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  7. What a party of reflections 🙂 They are fantastic, all of them. The vague or blurred ones remind me of art from the 19th century, a bit like the paintings from impressionists! Very very nice! I love the graphic, ornamental forms from the following pictures. What kind of patterns, what a diversity! Did it rain or how did these circles develop? Astonishing, really, but it often happens on the surface of water that we can’t really see what is going on there right? 8 is great in its color, almost surreal. The last ones are magnificent: really like a look into a mirror. I think 13 and 14 are my favourites! They are kind of “crazy”. What did we call it? It makes you almost dizzy in your head? Captivating! I also like the mixture of reflection and real leaves in Nr. 15, like a painting on the water. I can really get addicted to those reflections Lynn 🙂

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    • With the first group, especially #1-4, I could make them even softer, or not – there are so many directions you can go when you begin to process them. It was challenging to figure out how far to go. Definitely, it was raining that morning! We had lunch under the trees. Luckily it was just passing showers. This is where we saw the woman walking barefoot with her cat on her back from the previous post (Headwaters Forest Preserve in California). Next time I’d like to vary the shutter speed more when it rains to see the effects that has on the photo (sharper or softer circles). My camera is water-resistant, which helps a lot.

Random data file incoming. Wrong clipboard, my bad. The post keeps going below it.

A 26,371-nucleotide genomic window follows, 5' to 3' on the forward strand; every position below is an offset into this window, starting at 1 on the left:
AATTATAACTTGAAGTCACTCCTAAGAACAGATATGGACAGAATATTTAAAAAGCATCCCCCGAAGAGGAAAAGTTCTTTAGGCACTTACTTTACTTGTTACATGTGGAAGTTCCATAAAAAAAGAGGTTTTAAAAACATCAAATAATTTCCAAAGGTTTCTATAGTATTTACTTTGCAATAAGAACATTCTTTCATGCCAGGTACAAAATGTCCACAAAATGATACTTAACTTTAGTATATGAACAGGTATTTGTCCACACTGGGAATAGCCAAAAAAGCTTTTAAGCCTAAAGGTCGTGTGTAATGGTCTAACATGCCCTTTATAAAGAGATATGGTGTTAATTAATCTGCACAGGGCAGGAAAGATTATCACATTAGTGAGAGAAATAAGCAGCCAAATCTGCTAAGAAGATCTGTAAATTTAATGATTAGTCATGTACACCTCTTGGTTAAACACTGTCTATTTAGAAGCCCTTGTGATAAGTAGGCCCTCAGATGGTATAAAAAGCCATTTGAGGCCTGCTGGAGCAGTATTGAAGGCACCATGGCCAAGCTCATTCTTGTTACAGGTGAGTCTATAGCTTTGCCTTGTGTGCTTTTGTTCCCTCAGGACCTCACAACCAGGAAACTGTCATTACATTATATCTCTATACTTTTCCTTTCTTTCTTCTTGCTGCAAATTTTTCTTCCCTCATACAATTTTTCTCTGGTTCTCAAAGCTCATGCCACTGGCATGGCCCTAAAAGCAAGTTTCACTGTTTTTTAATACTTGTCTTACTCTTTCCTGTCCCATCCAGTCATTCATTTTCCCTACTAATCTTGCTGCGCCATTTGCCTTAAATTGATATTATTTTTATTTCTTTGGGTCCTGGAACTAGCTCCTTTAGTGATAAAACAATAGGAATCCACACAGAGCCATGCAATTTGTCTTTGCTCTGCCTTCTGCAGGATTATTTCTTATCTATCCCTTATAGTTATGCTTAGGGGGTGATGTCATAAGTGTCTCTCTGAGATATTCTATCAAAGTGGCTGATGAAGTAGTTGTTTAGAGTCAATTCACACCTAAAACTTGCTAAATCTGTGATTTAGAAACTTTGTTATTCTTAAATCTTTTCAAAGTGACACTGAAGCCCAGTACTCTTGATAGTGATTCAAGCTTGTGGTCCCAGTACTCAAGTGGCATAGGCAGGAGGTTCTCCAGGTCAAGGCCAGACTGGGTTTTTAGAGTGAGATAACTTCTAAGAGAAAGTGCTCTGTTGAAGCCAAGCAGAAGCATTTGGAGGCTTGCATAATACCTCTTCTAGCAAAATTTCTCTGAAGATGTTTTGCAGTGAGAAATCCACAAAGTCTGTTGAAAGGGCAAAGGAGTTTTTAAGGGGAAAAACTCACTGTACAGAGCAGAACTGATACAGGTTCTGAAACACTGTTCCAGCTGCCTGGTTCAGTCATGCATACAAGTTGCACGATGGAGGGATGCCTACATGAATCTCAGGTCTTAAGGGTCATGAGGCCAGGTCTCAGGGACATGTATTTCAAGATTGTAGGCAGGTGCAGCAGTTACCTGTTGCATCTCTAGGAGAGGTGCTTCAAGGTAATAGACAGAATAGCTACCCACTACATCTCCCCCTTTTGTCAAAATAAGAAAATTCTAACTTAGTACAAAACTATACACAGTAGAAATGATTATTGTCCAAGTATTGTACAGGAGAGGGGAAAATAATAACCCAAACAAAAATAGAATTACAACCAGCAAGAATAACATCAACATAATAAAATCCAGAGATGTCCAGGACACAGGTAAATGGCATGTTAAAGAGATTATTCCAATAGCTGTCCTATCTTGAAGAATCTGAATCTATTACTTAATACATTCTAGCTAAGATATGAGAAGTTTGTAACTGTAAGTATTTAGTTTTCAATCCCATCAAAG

In #8, I decided not to tone down the color because it really looked like that. 🙂 #13 & 14 are confusing and I think you are up for that challenge, in fact, you like it! 😉 I almost didn’t take a picture of #13 because it was so complicated, you could not tell what was what. Even though I like that, I thought it wouldn’t work as a photo. But it did after the color was removed. For #15 it was better to keep the color – you can see why.
      It’s wonderful that you observe so carefully and enjoy what you see so much, Almuth, it brings me more enjoyment too. 🙂

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      • 8 is natural? It really looks as if you worked on it. Incredible light! I love 13 and 14 just because of this effect: the total disillusion (?), so surreal and dissolving. The brain has to do a lot of thinking there, right 🙂 It would be great to play with the shutter speed!! Water-resistant – that is great. I am often disappointed when I have to stop photographing while it is raining. I am looking forward to more circle-variations 🙂 Hm, should I wish you rain 😉

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        • The greens get very intense around here, I think because there are many evergreens so there is green everywhere, and the green colors bounce off other greens endlessly. And the late afternoon sunlight on the water multiplies the effect. Your wish has been granted – rain coming later today…. I will try to make the best of it. 😉